And this too shall pass....
At first it was agreed among my siblings that we would take our time clearing out our parents' house, giving ourselves about a year and getting it on the market next spring. Sixty years of accumulation brought from house to house, and for the last 20 years in a very large house, is a daunting effort in and of itself, but my mom loved to shop for everything from clothes to collections and she NEVER threw anything away. On Mother's Day my brother decided that he wanted the house on the market ASAP. Huh???
His idea was to hire a company like 1-800-GOT-JUNK and pay them to empty it out and haul everything away. He didn't want anything and didn't want to put any effort into it himself. I am the complete opposite. My mom had so many nice things and they meant a lot to her, but there were things mixed in throughout that should have been thrown out years ago. I thought it would be so disrespectful to do it my brother's way and so I took it upon myself to sort through everything.
My sister Julie helped quite a bit when she could, but my other two siblings only dedicated one weekend and a few odd days to the task. I've been working anywhere from 8 to 12 hours a day on it 7 days a week since that Mother's Day announcement. With the timeline pressure on, I did what I call a triage type sort. Things that couldn't possibly be sorted through quickly, like family home movies, slides, photos, and memorabilia were just loaded into my car and taken to my house. Same with jewelry, Longaberger Baskets, Boyds Bears figurines, Jim Shore figurines, and about 25 bins of her Christmas decor. Also all of my dad's office paperwork - 6 file drawers worth and numerous stacks that he hadn't filed. The rest was sorted and put into three categories - trash, donation, and for pass along to family.
It has taken more than a month of hard work, but it is about finished now. The house is completely emptied out. I've made numerous trips to disperse the content and today the hospice thrift store donation truck is coming to get what is left and has been boxed up for them. All those boxes are in the garage so it should be easy loading. It feels strange and sad to me that your worldly possessions can come down to this.
I've been under a lot of stress again with it all. I was truly looking forward to a break after so much of my life has been consumed with care giving, but it wasn't meant to be. The only good thing that I can say is that it is done and there will be no more time crunch pressures associated with it. With so many things brought to my own home, I have months ahead of me to get my house back in order. At least I can do it at my own pace. There will likely be quite a few more donations, but I will keep and incorporate her things in with my own decor as much as I can. Bittersweet.
I can't even look at my gardens without dismay. They have not been worked on at all. I haven't planted the perennials I got from the amish nursery in spring and the weeds have taken over. I actually thought that this would be the year to get on top of it. HAH. I will have time now, but the summer heat and humidity will be in full force and that will be a factor in what I can physically do anyway. Heavy sigh.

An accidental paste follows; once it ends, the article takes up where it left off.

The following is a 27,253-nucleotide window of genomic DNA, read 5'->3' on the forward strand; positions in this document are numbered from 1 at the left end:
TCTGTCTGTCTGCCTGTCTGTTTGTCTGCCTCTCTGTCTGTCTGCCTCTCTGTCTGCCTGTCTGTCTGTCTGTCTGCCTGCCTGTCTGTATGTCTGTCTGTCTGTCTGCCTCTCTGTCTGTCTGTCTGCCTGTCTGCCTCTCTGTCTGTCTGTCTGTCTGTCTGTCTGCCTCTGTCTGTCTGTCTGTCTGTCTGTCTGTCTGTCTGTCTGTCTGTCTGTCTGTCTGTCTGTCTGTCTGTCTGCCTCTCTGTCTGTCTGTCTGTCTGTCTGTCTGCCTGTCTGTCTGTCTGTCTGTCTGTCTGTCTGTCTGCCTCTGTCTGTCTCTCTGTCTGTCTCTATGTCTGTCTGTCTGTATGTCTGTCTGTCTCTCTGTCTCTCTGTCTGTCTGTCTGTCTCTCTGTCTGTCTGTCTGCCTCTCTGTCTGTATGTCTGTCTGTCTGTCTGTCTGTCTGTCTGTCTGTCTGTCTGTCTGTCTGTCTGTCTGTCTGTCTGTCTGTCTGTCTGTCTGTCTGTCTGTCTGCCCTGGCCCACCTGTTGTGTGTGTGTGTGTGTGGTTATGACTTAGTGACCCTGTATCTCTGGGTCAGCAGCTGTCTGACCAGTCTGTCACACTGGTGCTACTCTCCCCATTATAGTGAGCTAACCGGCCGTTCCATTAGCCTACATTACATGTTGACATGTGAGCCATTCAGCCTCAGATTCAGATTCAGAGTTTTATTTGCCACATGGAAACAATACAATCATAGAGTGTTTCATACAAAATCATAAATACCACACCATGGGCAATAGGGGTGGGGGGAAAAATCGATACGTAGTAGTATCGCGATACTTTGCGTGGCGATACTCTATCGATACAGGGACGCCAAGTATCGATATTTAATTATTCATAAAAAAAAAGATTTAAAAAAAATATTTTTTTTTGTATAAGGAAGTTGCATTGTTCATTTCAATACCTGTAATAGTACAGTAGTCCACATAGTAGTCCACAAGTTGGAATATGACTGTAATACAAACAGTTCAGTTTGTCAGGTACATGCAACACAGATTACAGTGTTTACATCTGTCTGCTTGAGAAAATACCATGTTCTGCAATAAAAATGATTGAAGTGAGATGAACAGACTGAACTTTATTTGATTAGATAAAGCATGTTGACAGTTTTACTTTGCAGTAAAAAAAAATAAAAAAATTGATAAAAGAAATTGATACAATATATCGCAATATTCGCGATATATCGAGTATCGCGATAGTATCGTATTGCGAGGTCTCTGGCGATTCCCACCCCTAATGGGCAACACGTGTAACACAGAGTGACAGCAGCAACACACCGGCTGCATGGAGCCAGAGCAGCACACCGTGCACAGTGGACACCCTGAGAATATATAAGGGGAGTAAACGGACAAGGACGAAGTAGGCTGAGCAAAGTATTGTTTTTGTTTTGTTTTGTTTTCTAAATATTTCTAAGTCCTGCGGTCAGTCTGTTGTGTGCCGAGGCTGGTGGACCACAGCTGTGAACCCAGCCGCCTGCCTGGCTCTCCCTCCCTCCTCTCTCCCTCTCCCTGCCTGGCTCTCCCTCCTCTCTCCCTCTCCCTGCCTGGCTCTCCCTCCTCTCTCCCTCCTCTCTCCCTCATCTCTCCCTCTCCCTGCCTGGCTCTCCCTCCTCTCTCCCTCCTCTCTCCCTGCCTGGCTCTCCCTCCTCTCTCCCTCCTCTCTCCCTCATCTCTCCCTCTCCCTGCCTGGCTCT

The other display gardens that I stopped at on my road trip adventure was Peony's Envy in Bernardsville, New Jersey. I have been buying peonies from this vendor for years at the Philadelphia Flower Show. Seeing their display gardens has been on my wish list and it was on a direct route home from Garden Vision Epimediums in Massachusetts.
The drive from the hotel that I stayed at on the New York/New Jersey state line to Peony's Envy was just under an hour. I arrived a little earlier than the 10:00 opening, but Kathleen was out and about and said I could go ahead in.
The timing of my visit to see the epimediums at peak bloom didn't coincide with the peak bloom of herbaceous peonies, but it did with the peak bloom of tree peonies. I have never seen tree peonies so it was a treat.
I was totally blown away by the display gardens. They were beautiful. The setting is in an old established neighborhood with homes on large acreage lots. There were many mature deciduous trees with sweeps of peony beds throughout. Nice walking paths to stroll and admire what looked to be 1000s of peonies. Stone retaining walls, split rail fencing, swaths of green grass, garden accents, and so many other factors played in to the overall design. Eye candy for sure.
After seeing the tree peonies in full bloom, I wanted to get a few for my own gardens. They were nearly sold out already, but I managed to get two. I also picked up an herbaceous peony that was new to their inventory this year. Peonies are pricey but they are very long lived - a hundred years or more!
I got back on the road around 1:30, had an easy and uneventful drive, and was back home by 5:00. A 3 1/2 hour drive can be done as a day trip, and I know that I will go back between late May to early June to see the herbaceous and intersectional peonies at peak bloom. If not this year, definitely next year.
Even after being home for several days now, I am still on cloud nine from the road trip!
I like epimediums. They aren't common in nurseries and other than a few cultivars like 'Lilafee' and 'Yubae', you have to look to mail order sources. The cream of the crop by far is Garden Vision Epimediums. The selection Karen Perkins offers is extensive. I made my first big purchase in 2015 and another a few years later. They were to become the backbone of my Epimedium Walk garden area.